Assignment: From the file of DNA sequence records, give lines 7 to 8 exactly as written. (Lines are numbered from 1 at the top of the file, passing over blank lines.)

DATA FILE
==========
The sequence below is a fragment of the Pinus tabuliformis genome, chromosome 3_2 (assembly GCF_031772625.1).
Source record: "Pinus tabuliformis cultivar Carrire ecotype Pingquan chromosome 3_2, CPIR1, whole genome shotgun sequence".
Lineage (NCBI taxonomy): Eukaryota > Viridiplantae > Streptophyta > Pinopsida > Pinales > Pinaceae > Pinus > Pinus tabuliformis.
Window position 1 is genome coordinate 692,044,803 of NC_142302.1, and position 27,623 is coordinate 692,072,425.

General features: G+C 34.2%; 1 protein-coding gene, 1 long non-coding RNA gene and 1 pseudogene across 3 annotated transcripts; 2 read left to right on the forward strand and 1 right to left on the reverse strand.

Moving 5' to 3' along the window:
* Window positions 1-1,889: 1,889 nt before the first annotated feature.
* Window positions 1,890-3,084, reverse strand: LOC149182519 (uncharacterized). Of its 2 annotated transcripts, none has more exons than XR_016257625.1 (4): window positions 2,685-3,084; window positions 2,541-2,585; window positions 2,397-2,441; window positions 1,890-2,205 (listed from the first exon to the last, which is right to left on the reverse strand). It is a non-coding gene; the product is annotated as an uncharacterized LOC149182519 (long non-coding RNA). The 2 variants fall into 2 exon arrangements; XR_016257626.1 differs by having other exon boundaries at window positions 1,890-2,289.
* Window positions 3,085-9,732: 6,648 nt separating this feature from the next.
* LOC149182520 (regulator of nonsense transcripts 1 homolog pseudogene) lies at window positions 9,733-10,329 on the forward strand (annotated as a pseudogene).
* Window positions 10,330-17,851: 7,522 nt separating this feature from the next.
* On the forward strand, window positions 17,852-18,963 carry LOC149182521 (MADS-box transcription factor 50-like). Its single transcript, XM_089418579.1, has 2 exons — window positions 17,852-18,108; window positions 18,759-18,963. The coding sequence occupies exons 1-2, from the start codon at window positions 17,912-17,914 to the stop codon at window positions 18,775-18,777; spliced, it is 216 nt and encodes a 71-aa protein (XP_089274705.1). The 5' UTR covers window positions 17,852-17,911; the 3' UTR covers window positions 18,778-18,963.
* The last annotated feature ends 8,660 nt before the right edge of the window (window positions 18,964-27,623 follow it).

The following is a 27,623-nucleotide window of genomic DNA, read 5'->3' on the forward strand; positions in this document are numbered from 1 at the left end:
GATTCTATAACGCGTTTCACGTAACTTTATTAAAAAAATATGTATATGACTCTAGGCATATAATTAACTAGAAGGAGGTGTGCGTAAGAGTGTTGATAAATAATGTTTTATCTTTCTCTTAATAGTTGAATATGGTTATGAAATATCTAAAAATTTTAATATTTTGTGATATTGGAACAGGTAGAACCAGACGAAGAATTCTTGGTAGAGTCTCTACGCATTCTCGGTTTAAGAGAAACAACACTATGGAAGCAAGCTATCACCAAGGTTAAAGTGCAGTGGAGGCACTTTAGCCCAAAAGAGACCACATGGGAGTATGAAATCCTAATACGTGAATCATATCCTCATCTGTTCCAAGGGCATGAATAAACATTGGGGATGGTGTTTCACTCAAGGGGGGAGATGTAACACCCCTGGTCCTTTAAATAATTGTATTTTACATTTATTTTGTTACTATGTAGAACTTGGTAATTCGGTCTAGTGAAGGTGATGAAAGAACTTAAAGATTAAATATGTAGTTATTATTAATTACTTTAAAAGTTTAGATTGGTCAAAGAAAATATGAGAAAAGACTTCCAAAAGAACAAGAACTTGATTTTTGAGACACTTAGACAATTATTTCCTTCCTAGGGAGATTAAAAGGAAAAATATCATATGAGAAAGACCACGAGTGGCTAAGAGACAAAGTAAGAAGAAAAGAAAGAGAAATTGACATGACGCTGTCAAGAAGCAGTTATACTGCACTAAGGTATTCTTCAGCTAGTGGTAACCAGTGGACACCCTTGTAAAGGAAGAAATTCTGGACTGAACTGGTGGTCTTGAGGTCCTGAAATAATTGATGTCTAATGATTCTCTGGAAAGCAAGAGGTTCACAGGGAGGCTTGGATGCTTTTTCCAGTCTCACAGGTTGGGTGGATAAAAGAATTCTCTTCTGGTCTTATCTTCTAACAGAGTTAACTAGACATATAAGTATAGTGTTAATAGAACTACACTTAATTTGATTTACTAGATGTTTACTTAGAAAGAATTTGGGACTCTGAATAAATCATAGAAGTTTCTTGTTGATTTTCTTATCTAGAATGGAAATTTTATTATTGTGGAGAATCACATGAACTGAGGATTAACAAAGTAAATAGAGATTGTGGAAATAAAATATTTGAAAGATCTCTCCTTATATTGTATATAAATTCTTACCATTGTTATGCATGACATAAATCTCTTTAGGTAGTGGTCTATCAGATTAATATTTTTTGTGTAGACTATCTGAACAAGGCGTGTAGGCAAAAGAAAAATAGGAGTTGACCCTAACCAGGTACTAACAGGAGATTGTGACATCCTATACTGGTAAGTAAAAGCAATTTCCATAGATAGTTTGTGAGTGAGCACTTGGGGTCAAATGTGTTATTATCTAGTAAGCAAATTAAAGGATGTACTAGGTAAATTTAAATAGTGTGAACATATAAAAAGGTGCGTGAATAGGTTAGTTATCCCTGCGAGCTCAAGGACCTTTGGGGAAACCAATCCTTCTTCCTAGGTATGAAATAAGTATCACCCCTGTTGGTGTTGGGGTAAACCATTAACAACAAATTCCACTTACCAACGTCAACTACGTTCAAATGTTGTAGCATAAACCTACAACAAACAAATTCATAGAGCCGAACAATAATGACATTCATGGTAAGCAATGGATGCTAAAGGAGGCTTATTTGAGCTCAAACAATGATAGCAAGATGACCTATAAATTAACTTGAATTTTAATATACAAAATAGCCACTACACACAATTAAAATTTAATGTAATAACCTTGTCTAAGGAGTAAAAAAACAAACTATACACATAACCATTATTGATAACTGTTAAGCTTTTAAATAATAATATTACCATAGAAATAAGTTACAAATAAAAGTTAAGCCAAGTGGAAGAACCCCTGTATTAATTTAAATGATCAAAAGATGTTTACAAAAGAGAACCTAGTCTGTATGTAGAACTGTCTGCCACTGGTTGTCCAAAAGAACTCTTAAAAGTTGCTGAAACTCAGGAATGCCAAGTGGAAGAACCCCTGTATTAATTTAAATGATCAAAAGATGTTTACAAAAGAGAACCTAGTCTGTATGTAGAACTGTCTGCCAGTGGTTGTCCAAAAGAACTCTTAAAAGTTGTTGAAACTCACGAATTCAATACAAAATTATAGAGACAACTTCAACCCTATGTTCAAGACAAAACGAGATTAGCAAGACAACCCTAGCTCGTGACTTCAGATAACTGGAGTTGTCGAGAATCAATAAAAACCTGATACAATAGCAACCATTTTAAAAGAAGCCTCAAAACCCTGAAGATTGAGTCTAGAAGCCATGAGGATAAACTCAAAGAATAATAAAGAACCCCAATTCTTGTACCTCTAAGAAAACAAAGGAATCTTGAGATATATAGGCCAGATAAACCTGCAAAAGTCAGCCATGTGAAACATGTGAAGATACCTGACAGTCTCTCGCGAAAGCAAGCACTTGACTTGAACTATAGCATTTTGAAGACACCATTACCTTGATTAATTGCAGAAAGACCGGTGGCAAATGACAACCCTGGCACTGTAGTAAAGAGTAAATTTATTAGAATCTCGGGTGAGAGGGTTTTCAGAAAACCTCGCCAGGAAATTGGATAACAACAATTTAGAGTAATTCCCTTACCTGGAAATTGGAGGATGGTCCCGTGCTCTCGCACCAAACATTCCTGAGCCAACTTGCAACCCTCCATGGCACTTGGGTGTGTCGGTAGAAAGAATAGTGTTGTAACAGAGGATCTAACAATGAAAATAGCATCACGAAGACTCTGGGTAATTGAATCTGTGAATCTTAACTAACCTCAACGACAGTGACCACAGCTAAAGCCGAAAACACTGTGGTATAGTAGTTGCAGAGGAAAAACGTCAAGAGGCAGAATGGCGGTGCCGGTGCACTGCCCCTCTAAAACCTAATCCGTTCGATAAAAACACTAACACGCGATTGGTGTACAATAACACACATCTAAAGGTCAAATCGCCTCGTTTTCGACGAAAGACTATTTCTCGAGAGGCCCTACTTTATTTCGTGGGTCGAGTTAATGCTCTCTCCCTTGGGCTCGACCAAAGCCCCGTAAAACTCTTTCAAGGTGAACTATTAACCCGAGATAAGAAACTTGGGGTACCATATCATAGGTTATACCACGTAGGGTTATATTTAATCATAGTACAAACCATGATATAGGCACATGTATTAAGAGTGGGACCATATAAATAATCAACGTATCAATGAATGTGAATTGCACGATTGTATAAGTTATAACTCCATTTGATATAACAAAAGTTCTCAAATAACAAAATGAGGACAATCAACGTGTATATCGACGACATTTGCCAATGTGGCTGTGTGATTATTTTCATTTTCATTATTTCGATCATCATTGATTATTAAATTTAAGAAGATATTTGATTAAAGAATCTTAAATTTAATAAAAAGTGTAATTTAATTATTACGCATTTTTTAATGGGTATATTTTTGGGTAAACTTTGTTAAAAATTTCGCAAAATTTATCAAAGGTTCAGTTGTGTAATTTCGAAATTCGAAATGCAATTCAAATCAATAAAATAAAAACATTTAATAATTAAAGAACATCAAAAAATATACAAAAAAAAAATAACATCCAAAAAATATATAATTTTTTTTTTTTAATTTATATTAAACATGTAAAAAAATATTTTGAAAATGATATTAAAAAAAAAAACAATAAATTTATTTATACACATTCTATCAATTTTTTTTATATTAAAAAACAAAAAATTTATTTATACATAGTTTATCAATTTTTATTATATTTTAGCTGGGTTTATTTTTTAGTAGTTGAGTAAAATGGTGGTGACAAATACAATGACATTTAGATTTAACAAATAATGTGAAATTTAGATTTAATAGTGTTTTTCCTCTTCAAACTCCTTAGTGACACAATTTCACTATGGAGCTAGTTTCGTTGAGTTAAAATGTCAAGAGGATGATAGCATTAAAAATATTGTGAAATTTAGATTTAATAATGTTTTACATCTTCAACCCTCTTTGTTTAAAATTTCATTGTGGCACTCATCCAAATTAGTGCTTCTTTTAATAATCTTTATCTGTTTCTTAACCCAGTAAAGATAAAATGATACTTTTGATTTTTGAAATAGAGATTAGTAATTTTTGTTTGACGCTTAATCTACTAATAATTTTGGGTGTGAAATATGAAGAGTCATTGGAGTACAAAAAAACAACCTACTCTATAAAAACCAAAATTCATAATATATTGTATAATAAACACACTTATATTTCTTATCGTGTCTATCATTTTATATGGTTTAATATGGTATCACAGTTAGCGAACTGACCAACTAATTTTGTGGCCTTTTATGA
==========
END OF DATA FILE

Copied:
* Window positions 1-1,889: 1,889 nt before the first annotated feature.
* Window positions 1,890-3,084, reverse strand: LOC149182519 (uncharacterized). Of its 2 annotated transcripts, none has more exons than XR_016257625.1 (4): window positions 2,685-3,084; window positions 2,541-2,585; window positions 2,397-2,441; window positions 1,890-2,205 (listed from the first exon to the last, which is right to left on the reverse strand). It is a non-coding gene; the product is annotated as an uncharacterized LOC149182519 (long non-coding RNA). The 2 variants fall into 2 exon arrangements; XR_016257626.1 differs by having other exon boundaries at window positions 1,890-2,289.